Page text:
Speech at the Swedish Riksdag by the President of the Belgian House of representatives
I would like to pay tribute to a man without whom this ceremony would not have taken place: the Swedish Count and diplomat Folke Bernadotte.
We are gathered here today to celebrate, through him, a value, the Brotherhood that transcends all differences.
On the occasion of the King's celebration in our Parliament on 15 November, I had the opportunity to present our former sovereigns King Albert II and Queen Paola with this commemorative plaque and some documents relating to the heroic action of Count Folke Bernadotte, their distant relative.
Relying on his personal international network and in particular on the Swedish Red Cross, of which he was vice-president, Count Bernadotte succeeded, at the end of the Second World War, in transferring no less than 31,000 prisoners of various nationalities from German concentration camps to Sweden. It took a lot of effort, but his negotiation paid off: 31 000 men and women who were in danger of certain death during the terrible last months of the war were saved. The white buses that picked them up became legendary.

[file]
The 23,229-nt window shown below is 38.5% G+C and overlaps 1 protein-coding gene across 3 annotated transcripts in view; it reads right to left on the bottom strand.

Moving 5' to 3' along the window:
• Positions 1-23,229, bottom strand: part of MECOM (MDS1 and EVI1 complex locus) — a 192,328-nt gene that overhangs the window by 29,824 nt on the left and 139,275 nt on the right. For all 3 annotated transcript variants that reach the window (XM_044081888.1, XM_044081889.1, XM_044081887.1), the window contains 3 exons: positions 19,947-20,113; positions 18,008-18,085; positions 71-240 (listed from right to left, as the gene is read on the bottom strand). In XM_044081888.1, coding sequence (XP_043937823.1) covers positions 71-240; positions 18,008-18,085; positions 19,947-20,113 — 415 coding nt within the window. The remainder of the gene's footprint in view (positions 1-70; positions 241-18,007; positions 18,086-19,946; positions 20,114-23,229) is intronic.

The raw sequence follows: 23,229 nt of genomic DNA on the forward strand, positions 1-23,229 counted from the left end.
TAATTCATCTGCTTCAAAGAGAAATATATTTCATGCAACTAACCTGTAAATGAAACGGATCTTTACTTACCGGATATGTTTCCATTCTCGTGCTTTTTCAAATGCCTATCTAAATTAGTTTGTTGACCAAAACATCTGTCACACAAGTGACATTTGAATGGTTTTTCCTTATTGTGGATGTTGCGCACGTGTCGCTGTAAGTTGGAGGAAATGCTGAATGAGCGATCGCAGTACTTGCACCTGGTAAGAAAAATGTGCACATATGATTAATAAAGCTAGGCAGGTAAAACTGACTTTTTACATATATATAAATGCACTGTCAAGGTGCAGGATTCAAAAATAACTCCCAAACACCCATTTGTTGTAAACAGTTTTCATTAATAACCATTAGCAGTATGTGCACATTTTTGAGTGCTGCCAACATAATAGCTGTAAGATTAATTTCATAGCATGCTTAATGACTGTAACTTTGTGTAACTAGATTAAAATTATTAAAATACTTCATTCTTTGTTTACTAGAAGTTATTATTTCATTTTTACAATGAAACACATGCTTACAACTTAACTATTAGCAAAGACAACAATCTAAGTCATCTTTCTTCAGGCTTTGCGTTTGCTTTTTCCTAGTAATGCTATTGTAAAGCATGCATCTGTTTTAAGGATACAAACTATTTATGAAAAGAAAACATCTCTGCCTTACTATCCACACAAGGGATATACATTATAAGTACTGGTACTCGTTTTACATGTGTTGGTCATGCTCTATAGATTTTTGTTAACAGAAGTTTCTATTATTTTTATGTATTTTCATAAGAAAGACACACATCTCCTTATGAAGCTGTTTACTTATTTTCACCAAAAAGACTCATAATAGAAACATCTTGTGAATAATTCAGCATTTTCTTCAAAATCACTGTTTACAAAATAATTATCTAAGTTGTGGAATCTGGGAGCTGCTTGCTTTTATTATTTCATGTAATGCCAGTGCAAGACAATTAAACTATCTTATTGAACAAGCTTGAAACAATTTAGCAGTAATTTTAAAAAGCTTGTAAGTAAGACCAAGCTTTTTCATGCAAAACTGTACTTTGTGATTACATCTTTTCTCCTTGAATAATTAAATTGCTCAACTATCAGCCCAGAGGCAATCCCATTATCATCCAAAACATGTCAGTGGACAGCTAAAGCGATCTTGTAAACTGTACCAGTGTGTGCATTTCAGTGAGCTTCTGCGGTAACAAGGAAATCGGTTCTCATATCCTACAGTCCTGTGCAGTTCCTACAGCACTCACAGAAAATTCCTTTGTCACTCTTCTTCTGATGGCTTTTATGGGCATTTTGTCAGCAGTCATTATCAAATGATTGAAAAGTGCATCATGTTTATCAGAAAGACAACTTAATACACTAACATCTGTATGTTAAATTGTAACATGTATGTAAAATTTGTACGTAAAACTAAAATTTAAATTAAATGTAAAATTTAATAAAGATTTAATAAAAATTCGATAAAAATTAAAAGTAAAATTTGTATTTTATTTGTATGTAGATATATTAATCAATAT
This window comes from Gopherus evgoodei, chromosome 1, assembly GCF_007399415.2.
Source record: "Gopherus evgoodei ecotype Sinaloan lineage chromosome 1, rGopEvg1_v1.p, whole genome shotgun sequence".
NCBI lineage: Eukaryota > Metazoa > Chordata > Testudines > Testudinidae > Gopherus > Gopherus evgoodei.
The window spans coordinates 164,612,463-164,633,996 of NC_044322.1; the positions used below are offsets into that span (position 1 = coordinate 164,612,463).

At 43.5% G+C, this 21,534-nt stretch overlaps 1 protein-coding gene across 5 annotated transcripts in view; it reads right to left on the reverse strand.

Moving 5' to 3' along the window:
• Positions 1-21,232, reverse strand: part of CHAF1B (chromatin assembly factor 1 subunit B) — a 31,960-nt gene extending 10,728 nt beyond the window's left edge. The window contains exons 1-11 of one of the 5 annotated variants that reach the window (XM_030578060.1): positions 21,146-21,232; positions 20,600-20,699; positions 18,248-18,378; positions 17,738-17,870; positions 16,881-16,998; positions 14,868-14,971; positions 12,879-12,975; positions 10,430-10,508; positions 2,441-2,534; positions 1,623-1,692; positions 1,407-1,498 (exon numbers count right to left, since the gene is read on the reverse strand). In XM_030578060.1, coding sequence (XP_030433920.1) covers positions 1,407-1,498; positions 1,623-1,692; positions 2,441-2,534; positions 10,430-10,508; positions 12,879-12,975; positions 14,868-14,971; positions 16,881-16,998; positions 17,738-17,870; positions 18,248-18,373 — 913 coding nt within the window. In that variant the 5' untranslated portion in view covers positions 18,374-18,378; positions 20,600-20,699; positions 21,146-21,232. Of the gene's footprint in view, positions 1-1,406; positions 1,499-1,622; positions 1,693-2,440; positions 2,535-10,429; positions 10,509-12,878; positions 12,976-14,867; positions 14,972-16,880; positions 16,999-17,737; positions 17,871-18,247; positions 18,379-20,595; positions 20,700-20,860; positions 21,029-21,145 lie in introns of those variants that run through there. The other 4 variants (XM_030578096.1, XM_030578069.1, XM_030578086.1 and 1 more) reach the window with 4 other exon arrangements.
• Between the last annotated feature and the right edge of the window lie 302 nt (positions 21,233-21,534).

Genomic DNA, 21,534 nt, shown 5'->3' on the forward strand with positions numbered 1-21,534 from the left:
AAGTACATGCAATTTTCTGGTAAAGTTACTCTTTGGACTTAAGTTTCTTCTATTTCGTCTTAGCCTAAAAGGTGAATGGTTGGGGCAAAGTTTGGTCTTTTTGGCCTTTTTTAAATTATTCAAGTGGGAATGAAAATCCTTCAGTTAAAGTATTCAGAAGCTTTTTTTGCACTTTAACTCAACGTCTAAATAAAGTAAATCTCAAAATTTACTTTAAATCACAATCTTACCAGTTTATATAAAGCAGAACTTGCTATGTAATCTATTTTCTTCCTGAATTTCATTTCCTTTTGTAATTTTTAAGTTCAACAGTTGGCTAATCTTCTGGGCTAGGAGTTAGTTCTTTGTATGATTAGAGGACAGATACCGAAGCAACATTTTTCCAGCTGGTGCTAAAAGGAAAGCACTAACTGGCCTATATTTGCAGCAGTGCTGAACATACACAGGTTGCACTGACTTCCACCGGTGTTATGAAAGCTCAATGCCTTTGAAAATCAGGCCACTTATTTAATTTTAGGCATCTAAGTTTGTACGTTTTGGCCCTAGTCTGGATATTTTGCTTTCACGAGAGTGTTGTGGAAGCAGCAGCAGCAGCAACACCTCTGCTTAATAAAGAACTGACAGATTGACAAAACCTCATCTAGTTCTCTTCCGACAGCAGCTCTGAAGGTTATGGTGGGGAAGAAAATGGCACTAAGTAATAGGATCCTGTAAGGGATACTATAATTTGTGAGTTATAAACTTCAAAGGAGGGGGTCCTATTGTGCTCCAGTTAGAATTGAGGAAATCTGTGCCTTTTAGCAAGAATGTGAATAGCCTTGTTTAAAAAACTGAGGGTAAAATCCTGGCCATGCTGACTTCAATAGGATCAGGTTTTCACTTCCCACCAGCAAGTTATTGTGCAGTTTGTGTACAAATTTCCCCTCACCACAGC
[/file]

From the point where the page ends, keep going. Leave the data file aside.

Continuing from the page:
Folke Bernadotte's achievements received international acclaim, and he could have left it at that. But he did not.
When on 15 May 1948 - one day after Israel's declaration of independence - the Arab-Israeli war broke out, he, as an internationally renowned diplomat, immediately began negotiations. Five days later, on 20 May 1948, he was appointed Mediator for Palestine - becoming the very first official mediator of the newly founded United Nations.
Count Bernadotte succeeded in obtaining a ceasefire within days and drew up a genuine peace plan, which included a political solution to the Israeli-Palestinian conflict and a humanitarian settlement to alleviate the miserable situation of Palestinian refugees.
He laid the foundations for the creation of the United Nations Relief and Works Agency for Palestinian Refugees in the Near East, which still exists today.
Unfortunately, he paid a high price for his singular courage: on 17 September 1948, he was murdered by terrorists in Jerusalem. He was 53 years old.
I believe, ladies and gentlemen, that Count Bernadotte will always be a very inspiring figure. He gave us an incredible lesson in optimism, for today and for tomorrow.
First of all, because he demonstrated more than anyone else the importance of conflict prevention, of continuing dialogue between conflicting parties and of international cooperation in crisis management and disaster relief of all kinds.
But also, and perhaps most importantly, because he believed in the power of the individual to do good, and in his ability to do so.
Of course, not everyone is in a position to launch large-scale rescue operations or to develop international peace plans.
But we can all, each at our own level and according to our own possibilities, work for good.
I thank you for your attention